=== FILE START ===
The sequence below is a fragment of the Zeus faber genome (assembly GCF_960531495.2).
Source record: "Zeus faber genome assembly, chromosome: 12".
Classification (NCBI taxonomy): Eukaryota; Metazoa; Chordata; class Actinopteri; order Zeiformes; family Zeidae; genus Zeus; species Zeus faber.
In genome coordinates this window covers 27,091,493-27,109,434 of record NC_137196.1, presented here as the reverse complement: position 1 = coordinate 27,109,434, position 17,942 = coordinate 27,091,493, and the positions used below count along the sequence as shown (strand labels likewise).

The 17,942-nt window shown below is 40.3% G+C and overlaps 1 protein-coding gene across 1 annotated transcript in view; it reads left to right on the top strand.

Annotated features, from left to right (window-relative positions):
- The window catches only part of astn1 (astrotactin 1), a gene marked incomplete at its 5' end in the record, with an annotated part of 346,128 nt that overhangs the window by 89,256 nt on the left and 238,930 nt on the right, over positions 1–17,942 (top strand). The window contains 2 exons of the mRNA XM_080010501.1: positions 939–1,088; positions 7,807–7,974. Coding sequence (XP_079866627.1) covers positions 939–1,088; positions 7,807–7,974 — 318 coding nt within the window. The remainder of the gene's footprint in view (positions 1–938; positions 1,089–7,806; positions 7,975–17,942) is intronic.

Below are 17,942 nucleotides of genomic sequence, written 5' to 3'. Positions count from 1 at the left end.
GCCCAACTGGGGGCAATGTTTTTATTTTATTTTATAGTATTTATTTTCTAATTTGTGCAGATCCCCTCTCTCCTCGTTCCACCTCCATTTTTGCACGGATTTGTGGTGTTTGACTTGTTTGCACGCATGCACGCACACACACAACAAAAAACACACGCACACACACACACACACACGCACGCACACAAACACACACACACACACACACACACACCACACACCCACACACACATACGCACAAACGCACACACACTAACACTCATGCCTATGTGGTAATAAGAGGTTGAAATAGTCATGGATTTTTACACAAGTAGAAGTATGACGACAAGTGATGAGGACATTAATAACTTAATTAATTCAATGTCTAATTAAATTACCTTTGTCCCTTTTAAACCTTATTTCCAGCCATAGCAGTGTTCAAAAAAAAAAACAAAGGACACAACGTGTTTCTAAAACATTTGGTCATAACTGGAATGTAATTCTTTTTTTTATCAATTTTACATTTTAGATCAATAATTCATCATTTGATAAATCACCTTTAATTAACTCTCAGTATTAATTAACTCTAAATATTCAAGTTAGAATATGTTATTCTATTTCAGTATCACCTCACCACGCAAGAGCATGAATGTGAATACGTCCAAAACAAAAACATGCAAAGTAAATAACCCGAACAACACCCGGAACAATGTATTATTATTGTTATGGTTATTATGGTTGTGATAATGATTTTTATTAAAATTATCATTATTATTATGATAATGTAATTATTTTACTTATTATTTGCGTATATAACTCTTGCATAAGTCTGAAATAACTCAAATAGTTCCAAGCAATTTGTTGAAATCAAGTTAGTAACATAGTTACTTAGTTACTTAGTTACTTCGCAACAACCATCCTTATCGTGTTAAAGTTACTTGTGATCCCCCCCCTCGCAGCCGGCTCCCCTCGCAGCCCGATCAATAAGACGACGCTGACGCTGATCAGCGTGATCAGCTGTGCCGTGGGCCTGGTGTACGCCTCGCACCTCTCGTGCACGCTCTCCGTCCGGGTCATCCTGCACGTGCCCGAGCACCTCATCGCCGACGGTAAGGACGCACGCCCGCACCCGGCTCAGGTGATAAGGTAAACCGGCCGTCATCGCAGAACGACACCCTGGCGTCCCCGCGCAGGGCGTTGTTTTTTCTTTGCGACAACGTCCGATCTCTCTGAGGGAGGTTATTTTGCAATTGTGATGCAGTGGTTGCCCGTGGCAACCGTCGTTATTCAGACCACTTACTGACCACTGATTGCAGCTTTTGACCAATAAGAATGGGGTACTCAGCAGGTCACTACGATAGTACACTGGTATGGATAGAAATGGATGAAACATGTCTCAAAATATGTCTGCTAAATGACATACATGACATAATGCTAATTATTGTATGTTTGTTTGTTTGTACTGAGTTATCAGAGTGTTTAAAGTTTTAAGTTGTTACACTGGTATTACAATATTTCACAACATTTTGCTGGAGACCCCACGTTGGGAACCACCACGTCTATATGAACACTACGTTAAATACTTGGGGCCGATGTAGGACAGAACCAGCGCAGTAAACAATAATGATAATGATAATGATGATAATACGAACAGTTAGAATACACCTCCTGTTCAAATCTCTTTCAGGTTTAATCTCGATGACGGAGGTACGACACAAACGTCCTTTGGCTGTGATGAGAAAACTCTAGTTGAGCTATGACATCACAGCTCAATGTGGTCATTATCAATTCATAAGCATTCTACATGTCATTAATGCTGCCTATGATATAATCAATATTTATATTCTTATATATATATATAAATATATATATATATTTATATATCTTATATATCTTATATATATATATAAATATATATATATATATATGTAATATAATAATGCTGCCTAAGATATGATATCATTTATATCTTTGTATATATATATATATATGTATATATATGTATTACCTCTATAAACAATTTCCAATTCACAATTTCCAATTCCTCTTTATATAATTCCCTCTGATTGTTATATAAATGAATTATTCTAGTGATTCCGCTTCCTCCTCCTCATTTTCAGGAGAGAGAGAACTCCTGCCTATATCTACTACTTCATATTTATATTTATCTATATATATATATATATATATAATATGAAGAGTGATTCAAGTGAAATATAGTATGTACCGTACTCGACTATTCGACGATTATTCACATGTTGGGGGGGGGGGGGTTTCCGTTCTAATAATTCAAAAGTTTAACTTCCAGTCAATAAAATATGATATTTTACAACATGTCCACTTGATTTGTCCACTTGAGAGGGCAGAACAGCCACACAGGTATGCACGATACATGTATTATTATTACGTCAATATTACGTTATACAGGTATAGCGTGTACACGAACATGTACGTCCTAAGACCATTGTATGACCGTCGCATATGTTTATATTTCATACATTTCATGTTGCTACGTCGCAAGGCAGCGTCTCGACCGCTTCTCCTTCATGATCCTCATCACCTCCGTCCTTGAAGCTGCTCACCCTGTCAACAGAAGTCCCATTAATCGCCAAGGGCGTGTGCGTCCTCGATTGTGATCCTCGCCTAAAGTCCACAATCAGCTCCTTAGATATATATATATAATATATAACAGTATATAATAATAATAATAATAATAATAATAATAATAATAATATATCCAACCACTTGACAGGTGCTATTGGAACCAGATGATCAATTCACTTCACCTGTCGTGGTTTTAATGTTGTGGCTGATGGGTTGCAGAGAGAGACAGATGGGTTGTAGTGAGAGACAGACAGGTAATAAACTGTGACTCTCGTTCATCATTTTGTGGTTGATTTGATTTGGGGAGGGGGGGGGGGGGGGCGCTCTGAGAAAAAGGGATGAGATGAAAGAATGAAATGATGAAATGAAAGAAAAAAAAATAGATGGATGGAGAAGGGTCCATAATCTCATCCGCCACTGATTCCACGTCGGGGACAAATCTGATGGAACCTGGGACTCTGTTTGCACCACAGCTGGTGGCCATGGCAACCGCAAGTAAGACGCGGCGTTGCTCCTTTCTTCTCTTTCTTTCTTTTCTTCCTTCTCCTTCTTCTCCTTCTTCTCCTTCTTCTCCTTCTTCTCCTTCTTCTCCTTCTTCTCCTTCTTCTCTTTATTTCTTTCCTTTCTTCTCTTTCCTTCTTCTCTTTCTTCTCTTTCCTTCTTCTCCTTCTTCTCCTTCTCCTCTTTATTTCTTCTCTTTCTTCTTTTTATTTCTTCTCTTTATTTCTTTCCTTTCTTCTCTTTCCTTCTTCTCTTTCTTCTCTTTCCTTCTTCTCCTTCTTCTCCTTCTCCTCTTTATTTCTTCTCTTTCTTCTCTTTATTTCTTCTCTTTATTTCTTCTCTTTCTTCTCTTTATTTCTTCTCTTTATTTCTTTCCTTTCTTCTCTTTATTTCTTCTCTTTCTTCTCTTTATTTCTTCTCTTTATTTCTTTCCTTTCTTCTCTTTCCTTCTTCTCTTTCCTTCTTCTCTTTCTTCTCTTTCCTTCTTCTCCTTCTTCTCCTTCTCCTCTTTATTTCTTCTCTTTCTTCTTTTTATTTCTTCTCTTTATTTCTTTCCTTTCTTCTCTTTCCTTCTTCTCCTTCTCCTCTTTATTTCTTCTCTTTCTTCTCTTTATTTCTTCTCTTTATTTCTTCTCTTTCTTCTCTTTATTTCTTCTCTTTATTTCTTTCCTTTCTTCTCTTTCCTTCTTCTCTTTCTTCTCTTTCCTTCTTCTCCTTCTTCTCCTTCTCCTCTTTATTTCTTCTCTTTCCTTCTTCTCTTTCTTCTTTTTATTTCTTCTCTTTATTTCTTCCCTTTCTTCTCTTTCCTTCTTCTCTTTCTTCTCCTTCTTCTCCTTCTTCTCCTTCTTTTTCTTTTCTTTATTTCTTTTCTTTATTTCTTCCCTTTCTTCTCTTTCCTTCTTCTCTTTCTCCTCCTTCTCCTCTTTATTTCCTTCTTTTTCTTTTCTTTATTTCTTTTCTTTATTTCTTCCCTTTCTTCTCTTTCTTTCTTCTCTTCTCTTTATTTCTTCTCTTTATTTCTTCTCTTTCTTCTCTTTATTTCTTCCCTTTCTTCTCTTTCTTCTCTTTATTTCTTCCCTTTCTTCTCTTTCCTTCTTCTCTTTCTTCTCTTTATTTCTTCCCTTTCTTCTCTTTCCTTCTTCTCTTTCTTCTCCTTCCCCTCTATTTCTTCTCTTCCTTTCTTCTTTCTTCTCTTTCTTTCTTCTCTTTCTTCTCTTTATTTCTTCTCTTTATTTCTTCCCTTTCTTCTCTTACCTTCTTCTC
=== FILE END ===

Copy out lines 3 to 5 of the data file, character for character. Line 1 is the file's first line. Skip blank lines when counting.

Classification (NCBI taxonomy): Eukaryota; Metazoa; Chordata; class Actinopteri; order Zeiformes; family Zeidae; genus Zeus; species Zeus faber.
In genome coordinates this window covers 27,091,493-27,109,434 of record NC_137196.1, presented here as the reverse complement: position 1 = coordinate 27,109,434, position 17,942 = coordinate 27,091,493, and the positions used below count along the sequence as shown (strand labels likewise).

The 17,942-nt window shown below is 40.3% G+C and overlaps 1 protein-coding gene across 1 annotated transcript in view; it reads left to right on the top strand.